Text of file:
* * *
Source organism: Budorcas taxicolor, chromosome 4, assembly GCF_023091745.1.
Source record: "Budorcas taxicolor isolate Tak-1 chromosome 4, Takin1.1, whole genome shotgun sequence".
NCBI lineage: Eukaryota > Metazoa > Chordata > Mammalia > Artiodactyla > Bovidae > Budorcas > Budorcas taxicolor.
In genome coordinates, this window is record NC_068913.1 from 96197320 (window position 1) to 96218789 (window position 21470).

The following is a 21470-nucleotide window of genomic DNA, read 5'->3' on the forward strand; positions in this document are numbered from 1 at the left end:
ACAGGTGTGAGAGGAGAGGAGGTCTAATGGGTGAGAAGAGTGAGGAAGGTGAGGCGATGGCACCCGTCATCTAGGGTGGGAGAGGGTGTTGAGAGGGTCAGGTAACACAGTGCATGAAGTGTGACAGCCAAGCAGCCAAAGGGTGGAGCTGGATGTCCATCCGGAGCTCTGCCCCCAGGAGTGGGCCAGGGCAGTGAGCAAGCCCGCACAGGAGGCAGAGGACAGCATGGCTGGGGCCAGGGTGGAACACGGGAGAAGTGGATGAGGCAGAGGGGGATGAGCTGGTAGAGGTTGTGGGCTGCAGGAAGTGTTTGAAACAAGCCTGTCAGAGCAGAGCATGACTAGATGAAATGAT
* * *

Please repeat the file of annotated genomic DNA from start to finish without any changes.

Source organism: Budorcas taxicolor, chromosome 4, assembly GCF_023091745.1.
Source record: "Budorcas taxicolor isolate Tak-1 chromosome 4, Takin1.1, whole genome shotgun sequence".
NCBI lineage: Eukaryota > Metazoa > Chordata > Mammalia > Artiodactyla > Bovidae > Budorcas > Budorcas taxicolor.
In genome coordinates, this window is record NC_068913.1 from 96197320 (window position 1) to 96218789 (window position 21470).

The following is a 21470-nucleotide window of genomic DNA, read 5'->3' on the forward strand; positions in this document are numbered from 1 at the left end:
ACAGGTGTGAGAGGAGAGGAGGTCTAATGGGTGAGAAGAGTGAGGAAGGTGAGGCGATGGCACCCGTCATCTAGGGTGGGAGAGGGTGTTGAGAGGGTCAGGTAACACAGTGCATGAAGTGTGACAGCCAAGCAGCCAAAGGGTGGAGCTGGATGTCCATCCGGAGCTCTGCCCCCAGGAGTGGGCCAGGGCAGTGAGCAAGCCCGCACAGGAGGCAGAGGACAGCATGGCTGGGGCCAGGGTGGAACACGGGAGAAGTGGATGAGGCAGAGGGGGATGAGCTGGTAGAGGTTGTGGGCTGCAGGAAGTGTTTGAAACAAGCCTGTCAGAGCAGAGCATGACTAGATGAAATGAT